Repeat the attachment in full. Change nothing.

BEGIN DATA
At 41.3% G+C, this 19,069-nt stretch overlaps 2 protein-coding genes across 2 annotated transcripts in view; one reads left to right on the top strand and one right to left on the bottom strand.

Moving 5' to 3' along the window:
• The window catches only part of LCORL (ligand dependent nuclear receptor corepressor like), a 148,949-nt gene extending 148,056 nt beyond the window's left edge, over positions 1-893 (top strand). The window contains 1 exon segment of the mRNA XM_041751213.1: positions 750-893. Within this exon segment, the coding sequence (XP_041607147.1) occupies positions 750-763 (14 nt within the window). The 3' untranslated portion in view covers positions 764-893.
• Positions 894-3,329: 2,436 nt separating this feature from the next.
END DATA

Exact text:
At 41.3% G+C, this 19,069-nt stretch overlaps 2 protein-coding genes across 2 annotated transcripts in view; one reads left to right on the top strand and one right to left on the bottom strand.

Moving 5' to 3' along the window:
• The window catches only part of LCORL (ligand dependent nuclear receptor corepressor like), a 148,949-nt gene extending 148,056 nt beyond the window's left edge, over positions 1-893 (top strand). The window contains 1 exon segment of the mRNA XM_041751213.1: positions 750-893. Within this exon segment, the coding sequence (XP_041607147.1) occupies positions 750-763 (14 nt within the window). The 3' untranslated portion in view covers positions 764-893.
• Positions 894-3,329: 2,436 nt separating this feature from the next.